Magnesium - is a key activator of numerous enzyme activities and energy utilisation. The availability of Mg in certain feeds is important when calculating supplementation. Excess intake of Mg can lead to diarrhoea in stock.

Maintenance requirements are 0.6% DMI and 0.69 g/kg milk

Sodium - a highly important mineral with stock grazing pastures in hot environments. Clinical symptoms of deficiency are rare but inadequate sodium intake reduces appetite and production. Maintenance requirements are at least 0.18% DMI and 0.6 g/kg milk.

Potassium - closely related nutritionally and chemically to sodium. Deficiencies are not common on forage diets. High grain diets in hot climates show symptom similar to sodium deficiency. Maintenance requirements are 0.8% DMI.

Sulphur - has received increased interest in recent years due to the increased feeding of corn silage and non protein nitrogen compounds. Sulphur is required for optimal rumen bacterial growth and the synthesis of amino acids and protein by rumen microbes. Excess sulphur results in abdominal pain and diarrhoea.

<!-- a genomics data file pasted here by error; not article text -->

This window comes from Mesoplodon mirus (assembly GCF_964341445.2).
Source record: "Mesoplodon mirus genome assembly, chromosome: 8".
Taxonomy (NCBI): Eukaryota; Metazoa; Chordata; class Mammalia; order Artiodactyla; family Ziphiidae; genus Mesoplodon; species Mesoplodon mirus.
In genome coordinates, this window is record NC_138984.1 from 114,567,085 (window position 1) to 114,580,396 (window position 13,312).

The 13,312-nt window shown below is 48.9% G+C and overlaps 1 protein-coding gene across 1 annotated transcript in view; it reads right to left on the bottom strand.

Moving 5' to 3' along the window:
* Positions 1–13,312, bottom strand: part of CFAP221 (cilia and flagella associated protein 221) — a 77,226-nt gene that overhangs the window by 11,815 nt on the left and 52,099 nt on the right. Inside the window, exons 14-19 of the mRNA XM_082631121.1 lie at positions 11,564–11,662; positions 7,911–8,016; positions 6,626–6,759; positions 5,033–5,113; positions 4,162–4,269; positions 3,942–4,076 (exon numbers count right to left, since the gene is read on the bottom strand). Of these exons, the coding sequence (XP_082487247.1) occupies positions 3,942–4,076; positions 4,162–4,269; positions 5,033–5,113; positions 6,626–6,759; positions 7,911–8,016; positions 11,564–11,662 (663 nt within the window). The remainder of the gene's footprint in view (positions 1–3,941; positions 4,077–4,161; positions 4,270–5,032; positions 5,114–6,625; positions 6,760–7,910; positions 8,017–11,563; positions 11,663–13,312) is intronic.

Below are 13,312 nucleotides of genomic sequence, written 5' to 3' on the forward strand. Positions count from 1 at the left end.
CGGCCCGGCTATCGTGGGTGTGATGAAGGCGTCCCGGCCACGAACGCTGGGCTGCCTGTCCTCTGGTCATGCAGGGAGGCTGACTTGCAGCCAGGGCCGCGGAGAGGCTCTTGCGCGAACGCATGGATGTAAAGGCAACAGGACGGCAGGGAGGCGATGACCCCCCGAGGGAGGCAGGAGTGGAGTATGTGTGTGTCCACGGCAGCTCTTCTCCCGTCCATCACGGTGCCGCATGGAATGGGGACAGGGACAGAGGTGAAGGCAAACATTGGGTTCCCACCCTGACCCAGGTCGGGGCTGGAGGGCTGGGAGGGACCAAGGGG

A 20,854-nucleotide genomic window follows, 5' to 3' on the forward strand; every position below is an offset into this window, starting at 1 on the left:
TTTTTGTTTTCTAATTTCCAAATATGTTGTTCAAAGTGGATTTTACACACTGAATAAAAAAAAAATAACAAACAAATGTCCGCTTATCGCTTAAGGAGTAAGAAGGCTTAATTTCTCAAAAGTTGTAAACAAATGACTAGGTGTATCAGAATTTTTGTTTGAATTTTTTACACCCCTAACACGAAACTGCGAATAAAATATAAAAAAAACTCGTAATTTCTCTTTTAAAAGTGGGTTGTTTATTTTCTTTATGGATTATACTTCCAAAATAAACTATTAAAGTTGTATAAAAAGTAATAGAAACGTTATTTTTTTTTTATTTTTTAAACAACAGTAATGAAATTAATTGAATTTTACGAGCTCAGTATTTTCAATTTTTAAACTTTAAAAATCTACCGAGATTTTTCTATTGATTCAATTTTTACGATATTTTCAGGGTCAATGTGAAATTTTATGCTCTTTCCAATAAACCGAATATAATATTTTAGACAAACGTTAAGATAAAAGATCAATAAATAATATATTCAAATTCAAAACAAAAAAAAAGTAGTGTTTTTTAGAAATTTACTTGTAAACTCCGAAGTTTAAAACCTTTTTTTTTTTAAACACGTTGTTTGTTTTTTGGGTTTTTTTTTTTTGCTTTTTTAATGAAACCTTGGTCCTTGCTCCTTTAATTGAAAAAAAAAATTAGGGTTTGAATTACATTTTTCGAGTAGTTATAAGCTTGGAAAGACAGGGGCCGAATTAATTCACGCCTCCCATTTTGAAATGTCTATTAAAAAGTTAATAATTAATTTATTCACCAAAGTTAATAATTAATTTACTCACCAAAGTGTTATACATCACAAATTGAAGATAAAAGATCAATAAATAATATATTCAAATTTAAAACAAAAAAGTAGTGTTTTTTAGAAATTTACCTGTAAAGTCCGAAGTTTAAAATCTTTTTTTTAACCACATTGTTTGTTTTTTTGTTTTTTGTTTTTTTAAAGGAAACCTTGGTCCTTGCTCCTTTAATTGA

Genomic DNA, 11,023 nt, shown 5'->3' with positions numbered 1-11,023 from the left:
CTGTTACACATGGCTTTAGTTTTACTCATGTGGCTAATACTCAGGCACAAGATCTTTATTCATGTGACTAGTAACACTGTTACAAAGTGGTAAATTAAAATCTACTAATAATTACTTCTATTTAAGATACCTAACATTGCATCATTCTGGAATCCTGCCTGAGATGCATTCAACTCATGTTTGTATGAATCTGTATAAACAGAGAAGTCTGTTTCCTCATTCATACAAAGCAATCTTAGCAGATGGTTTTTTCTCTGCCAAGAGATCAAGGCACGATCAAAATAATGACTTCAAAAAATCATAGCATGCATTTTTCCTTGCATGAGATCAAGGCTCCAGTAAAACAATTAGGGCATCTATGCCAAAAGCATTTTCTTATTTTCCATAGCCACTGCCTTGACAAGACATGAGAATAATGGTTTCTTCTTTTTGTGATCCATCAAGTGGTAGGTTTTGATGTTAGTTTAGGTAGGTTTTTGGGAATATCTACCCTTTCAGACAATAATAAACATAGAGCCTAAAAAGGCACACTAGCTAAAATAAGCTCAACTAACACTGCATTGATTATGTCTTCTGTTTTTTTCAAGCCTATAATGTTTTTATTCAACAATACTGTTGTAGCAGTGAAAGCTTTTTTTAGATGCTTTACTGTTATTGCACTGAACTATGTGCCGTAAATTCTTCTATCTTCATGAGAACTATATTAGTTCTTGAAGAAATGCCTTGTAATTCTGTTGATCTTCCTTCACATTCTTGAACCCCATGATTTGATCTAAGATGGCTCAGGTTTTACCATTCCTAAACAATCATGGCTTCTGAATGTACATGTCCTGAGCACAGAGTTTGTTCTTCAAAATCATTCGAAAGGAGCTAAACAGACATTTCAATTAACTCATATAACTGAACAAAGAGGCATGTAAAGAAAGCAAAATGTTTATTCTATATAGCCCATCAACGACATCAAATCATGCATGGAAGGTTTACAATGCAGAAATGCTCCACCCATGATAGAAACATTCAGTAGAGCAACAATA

Maintenance requirements are 0.20% DMI and 0.6 g/kg milk

Trace Minerals

As the name implies ("trace"), small amounts of micro-minerals (mg/kg) are required by stock. Fed in excess, trace minerals can be toxic. The main trace minerals for beef cattle include copper and selenium in some beef growing areas.

Buffers

These are compounds which can prevent "off feed" situations with stock fed high grain - low roughage diets. They are particularly useful when stock first start on grain diets or there is a change in the type of grain in the ration. Buffers are a feed management tool to reduce 'grain sickness' and do not replace the benefits of adequate levels of high quality roughages and careful introduction of grains (Table 5).